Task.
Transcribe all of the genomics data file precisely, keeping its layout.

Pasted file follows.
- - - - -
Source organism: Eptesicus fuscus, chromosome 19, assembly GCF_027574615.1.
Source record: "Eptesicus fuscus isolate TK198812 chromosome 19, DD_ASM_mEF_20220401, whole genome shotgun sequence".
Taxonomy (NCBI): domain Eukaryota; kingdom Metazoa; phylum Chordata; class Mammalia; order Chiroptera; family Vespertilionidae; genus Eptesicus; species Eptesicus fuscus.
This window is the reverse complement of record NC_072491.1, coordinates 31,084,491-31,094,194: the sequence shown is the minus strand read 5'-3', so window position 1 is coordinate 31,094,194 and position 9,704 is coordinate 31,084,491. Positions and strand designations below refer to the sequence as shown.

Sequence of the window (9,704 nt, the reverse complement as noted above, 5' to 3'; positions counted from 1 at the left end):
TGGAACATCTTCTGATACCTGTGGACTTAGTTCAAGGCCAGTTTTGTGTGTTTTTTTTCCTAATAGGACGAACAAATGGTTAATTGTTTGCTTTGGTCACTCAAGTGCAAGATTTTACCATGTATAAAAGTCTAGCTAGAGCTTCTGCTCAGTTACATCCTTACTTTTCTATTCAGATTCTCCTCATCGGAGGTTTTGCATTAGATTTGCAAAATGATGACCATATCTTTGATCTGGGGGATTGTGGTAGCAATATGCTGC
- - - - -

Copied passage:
Source organism: Eptesicus fuscus, chromosome 19, assembly GCF_027574615.1.
Source record: "Eptesicus fuscus isolate TK198812 chromosome 19, DD_ASM_mEF_20220401, whole genome shotgun sequence".
Taxonomy (NCBI): domain Eukaryota; kingdom Metazoa; phylum Chordata; class Mammalia; order Chiroptera; family Vespertilionidae; genus Eptesicus; species Eptesicus fuscus.
This window is the reverse complement of record NC_072491.1, coordinates 31,084,491-31,094,194: the sequence shown is the minus strand read 5'-3', so window position 1 is coordinate 31,094,194 and position 9,704 is coordinate 31,084,491. Positions and strand designations below refer to the sequence as shown.

Sequence of the window (9,704 nt, the reverse complement as noted above, 5' to 3'; positions counted from 1 at the left end):
TGGAACATCTTCTGATACCTGTGGACTTAGTTCAAGGCCAGTTTTGTGTGTTTTTTTTCCTAATAGGACGAACAAATGGTTAATTGTTTGCTTTGGTCACTCAAGTGCAAGATTTTACCATGTATAAAAGTCTAGCTAGAGCTTCTGCTCAGTTACATCCTTACTTTTCTATTCAGATTCTCCTCATCGGAGGTTTTGCATTAGATTTGCAAAATGATGACCATATCTTTGATCTGGGGGATTGTGGTAGCAATATGCTGC